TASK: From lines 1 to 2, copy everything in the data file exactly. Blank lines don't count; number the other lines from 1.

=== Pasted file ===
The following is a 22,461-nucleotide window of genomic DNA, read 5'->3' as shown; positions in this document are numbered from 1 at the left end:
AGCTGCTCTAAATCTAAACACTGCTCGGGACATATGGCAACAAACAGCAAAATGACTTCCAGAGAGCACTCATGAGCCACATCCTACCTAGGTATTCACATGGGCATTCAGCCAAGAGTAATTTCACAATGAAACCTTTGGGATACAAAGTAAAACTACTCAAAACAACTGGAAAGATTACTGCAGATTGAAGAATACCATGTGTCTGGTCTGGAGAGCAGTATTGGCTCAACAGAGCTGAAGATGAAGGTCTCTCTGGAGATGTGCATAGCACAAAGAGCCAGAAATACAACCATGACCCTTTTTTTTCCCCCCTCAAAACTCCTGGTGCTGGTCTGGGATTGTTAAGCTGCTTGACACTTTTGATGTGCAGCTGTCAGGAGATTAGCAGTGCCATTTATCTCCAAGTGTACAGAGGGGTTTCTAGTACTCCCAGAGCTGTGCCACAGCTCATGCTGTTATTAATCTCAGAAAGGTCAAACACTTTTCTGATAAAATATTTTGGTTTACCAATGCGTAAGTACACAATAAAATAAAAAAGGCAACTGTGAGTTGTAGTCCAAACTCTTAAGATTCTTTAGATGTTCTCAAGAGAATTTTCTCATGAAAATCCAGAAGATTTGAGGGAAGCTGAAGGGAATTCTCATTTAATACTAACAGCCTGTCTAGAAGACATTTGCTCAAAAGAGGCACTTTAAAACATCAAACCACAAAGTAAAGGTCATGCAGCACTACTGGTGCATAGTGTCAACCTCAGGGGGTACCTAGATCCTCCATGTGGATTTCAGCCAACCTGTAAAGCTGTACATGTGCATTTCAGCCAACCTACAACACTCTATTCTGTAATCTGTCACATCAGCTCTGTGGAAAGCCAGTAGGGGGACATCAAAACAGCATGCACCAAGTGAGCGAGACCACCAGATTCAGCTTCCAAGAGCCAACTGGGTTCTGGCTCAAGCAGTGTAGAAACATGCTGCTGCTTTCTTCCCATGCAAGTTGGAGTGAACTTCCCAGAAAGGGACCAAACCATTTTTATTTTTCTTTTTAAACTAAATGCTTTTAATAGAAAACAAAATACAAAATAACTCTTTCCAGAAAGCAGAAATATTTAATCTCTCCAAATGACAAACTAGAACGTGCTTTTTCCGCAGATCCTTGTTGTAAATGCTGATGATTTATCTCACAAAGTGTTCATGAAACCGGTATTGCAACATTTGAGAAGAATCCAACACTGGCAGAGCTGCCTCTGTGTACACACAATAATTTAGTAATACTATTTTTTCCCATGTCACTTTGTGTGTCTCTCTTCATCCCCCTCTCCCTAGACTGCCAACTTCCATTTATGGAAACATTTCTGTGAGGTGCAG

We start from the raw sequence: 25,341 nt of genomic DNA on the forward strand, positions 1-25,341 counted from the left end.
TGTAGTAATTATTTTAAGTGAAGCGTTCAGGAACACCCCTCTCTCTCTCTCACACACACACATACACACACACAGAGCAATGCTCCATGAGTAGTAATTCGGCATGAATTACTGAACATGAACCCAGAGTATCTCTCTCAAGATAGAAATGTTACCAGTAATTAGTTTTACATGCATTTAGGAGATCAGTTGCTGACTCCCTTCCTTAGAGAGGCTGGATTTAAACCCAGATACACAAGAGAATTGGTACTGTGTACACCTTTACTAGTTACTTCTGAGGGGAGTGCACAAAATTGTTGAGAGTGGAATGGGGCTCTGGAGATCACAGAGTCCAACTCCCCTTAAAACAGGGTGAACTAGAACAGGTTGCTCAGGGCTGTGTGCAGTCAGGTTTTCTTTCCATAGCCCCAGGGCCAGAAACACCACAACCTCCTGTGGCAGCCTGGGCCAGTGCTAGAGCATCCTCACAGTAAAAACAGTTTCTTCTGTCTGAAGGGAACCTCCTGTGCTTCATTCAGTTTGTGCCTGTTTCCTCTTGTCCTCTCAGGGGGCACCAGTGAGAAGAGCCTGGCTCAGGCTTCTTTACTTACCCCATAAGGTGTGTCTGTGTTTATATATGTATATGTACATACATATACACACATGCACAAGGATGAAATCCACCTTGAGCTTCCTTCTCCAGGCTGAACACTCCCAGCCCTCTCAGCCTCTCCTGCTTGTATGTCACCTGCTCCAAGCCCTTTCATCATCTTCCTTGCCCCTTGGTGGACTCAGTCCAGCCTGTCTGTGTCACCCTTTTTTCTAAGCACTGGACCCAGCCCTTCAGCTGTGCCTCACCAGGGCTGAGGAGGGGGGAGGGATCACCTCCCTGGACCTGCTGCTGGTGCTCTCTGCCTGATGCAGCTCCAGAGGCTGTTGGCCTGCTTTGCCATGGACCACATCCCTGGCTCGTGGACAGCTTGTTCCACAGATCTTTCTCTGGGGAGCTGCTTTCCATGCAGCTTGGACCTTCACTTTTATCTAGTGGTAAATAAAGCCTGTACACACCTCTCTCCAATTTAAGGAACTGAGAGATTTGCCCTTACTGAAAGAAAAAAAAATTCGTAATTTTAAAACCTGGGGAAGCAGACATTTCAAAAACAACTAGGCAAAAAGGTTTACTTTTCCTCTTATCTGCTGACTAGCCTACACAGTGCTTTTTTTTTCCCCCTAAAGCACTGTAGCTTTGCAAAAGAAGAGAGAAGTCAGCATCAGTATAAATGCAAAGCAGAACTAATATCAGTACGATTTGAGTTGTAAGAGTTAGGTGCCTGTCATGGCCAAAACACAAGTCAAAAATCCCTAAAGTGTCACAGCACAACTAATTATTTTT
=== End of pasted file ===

The following is a 22,461-nucleotide window of genomic DNA, read 5'->3' as shown; positions in this document are numbered from 1 at the left end:
AGCTGCTCTAAATCTAAACACTGCTCGGGACATATGGCAACAAACAGCAAAATGACTTCCAGAGAGCACTCATGAGCCACATCCTACCTAGGTATTCACATGGGCATTCAGCCAAGAGTAATTTCACAATGAAACCTTTGGGATACAAAGTAAAACTACTCAAAACAACTGGAAAGATTACTGCAGATTGAAGAATACCATGTGTCTGGTCTGGAGAGCAGTATTGGCTCAACAGAGCTGAAGATGAAGGTCTCTCTGGAGATGTGCATAGCACAAAGAGCCAGAAATACAACCATGACCCTTTTTTTTCCCCCCTCAAAACTCCTGGTGCTGGTCTGGGATTGTTAAGCTGCTTGACACTTTTGATGTGCAGCTGTCAGGAGATTAGCAGTGCCATTTATCTCCAAGTGTACAGAGGGGTTTCTAGTACTCCCAGAGCTGTGCCACAGCTCATGCTGTTATTAATCTCAGAAAGGTCAAACACTTTTCTGATAAAATATTTTGGTTTACCAATGCGTAAGTACACAATAAAATAAAAAAGGCAACTGTGAGTTGTAGTCCAAACTCTTAAGATTCTTTAGATGTTCTCAAGAGAATTTTCTCATGAAAATCCAGAAGATTTGAGGGAAGCTGAAGGGAATTCTCATTTAATACTAACAGCCTGTCTAGAAGACATTTGCTCAAAAGAGGCACTTTAAAACATCAAACCACAAAGTAAAGGTCATGCAGCACTACTGGTGCATAGTGTCAACCTCAGGGGGTACCTAGATCCTCCATGTGGATTTCAGCCAACCTGTAAAGCTGTACATGTGCATTTCAGCCAACCTACAACACTCTATTCTGTAATCTGTCACATCAGCTCTGTGGAAAGCCAGTAGGGGGACATCAAAACAGCATGCACCAAGTGAGCGAGACCACCAGATTCAGCTTCCAAGAGCCAACTGGGTTCTGGCTCAAGCAGTGTAGAAACATGCTGCTGCTTTCTTCCCATGCAAGTTGGAGTGAACTTCCCAGAAAGGGACCAAACCATTTTTATTTTTCTTTTTAAACTAAATGCTTTTAATAGAAAACAAAATACAAAATAACTCTTTCCAGAAAGCAGAAATATTTAATCTCTCCAAATGACAAACTAGAACGTGCTTTTTCCGCAGATCCTTGTTGTAAATGCTGATGATTTATCTCACAAAGTGTTCATGAAACCGGTATTGCAACATTTGAGAAGAATCCAACACTGGCAGAGCTGCCTCTGTGTACACACAATAATTTAGTAATACTATTTTTTCCCATGTCACTTTGTGTGTCTCTCTTCATCCCCCTCTCCCTAGACTGCCAACTTCCATTTATGGAAACATTTCTGTGAGGTGCAG